The sum of your word is truth, and every one of your righteous rules endures forever. — Psalm 119.60
It is tempting when we read, in an English Bible, “the sum of your word” to picture a mathematical or financial metaphor. But the Hebrew word for sum—rosh—is more often translated with the English word beginning. To be fair, Bible translation is as much art as it is linguistics. Yet the significance of this word was not lost on ancient readers.
The psalmist, who wants his message to culminate with “every one of your righteous rules endures forever,” starts with, “the beginning of your word is truth.” The Babylonian Talmud observes:
The beginning but not the end? But [by] what comes at the end of your word—the truth of the beginning of your word is understood.
Could this be what Jesus was thinking of when Luke records:
[Jesus] said to them, “O foolish ones, and slow of heart to believe all that the prophets have spoken! Was it not necessary that the Christ should suffer these things and enter into his glory?” And beginning with Moses and all the Prophets, he interpreted to them in all the Scriptures the things concerning himself.
The beginning is understood through the end.
If Christianity were merely about the imitation of Christ, the Hebrew Scriptures would have no meaning. Yet the heart of the Christian faith flows from relationship with Christ—and building intimacy begins in the words Jesus say introduce the divine to the world.
Spiritual maturity grows the immature curiosity of, “what would Jesus do?” to, “how will Christ live through what I choose to do?” This question presupposes freedom in Christ and demands intimacy to answer. And so the Psalmist cries:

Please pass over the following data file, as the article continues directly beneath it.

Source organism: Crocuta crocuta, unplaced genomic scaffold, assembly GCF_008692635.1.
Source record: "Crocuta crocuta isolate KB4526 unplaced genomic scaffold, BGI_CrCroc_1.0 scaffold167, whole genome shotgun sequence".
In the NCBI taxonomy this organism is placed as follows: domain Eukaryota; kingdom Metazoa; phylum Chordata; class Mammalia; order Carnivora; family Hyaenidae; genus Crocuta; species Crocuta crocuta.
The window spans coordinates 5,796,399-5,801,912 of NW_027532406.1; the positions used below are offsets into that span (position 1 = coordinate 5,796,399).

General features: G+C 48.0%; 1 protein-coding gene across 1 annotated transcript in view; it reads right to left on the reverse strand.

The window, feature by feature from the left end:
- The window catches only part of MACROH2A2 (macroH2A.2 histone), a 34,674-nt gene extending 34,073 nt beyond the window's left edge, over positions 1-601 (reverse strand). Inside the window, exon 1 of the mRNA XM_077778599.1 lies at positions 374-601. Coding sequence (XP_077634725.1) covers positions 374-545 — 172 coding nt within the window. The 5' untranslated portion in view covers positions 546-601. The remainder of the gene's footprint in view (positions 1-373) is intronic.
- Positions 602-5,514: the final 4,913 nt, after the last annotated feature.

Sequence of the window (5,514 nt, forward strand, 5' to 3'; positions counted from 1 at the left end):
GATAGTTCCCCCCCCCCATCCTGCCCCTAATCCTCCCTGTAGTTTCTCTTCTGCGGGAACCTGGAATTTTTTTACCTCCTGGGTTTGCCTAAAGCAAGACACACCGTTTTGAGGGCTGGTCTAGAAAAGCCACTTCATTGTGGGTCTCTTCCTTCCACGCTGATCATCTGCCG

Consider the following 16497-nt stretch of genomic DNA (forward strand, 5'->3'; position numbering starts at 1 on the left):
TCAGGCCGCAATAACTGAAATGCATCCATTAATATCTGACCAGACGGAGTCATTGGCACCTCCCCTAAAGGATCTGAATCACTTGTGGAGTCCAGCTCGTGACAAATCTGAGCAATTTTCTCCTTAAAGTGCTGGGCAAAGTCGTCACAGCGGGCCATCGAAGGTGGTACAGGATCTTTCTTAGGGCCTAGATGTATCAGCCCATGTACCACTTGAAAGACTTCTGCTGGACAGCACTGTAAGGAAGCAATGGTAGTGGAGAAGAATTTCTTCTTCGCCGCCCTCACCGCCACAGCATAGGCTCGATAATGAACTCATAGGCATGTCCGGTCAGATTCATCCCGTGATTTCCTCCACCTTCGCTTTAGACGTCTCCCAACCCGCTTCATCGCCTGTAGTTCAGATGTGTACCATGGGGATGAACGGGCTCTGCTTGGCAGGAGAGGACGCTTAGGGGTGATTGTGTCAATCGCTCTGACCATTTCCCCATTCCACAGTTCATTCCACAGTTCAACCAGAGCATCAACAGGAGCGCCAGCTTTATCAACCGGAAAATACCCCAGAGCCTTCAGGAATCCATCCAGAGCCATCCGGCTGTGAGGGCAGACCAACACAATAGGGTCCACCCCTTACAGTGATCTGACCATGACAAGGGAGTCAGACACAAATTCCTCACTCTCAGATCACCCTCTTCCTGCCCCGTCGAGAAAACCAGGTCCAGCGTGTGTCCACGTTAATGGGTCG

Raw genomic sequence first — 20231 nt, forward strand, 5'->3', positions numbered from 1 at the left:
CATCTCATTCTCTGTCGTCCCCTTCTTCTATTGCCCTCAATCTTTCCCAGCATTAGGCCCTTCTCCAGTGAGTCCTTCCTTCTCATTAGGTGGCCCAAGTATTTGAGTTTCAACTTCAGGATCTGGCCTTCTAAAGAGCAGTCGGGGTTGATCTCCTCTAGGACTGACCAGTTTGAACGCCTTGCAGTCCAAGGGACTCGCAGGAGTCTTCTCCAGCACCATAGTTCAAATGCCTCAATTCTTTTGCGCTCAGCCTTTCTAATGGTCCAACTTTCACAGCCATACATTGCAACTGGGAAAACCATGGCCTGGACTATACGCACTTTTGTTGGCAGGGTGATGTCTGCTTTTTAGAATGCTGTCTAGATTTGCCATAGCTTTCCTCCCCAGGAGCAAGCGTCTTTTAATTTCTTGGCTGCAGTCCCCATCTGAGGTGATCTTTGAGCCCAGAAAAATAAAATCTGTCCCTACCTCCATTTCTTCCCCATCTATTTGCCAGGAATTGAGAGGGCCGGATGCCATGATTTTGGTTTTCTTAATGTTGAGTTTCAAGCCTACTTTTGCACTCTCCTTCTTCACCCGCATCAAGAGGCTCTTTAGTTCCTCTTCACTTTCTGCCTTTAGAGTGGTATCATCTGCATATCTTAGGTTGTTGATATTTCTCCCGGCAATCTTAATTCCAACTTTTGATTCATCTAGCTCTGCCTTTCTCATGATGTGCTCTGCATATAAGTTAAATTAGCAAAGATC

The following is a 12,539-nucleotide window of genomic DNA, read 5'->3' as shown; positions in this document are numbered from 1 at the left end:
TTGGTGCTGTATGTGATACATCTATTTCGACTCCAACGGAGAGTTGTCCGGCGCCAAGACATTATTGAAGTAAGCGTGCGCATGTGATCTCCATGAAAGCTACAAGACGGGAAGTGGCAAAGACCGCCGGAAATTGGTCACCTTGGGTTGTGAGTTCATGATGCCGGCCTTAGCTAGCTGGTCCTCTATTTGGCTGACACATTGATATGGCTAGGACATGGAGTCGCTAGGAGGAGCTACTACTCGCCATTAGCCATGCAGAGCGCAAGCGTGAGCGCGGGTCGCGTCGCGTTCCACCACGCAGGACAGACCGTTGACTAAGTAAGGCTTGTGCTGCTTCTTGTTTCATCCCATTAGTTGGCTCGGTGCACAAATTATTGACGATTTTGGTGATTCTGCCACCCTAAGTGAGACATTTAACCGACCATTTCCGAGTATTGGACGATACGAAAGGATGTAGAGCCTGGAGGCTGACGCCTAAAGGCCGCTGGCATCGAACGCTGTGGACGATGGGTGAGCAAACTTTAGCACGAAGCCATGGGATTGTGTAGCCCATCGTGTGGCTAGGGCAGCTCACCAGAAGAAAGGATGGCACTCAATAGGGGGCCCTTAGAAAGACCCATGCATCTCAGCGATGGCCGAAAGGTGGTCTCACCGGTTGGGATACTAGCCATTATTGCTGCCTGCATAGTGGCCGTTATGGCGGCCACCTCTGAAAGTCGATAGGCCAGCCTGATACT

I rise before dawn and cry for help; I hope in your words. My eyes are awake before the watches of the night, that I may meditate on your promise. Hear my voice according to your steadfast love; O Lord, according to your justice give me life.
Here lies the Psalmist’s hope that, “everyone of your righteous rules endures forever.” The Talmud remarks:
Wherever the language, ‘command,’ is used, the sole purpose is to encourage obedience both at that time and for all generations.
The joy for God’s word expressed in Psalm 119 is found in the Psalmist’s faith in God’s goodness as expressed in his word. He is no longer cynical to commands because he has tasted the righteousness of God.
*For Talmud references, see b. Qidd. 1:7, II.9.B and 1:7, I.3.J.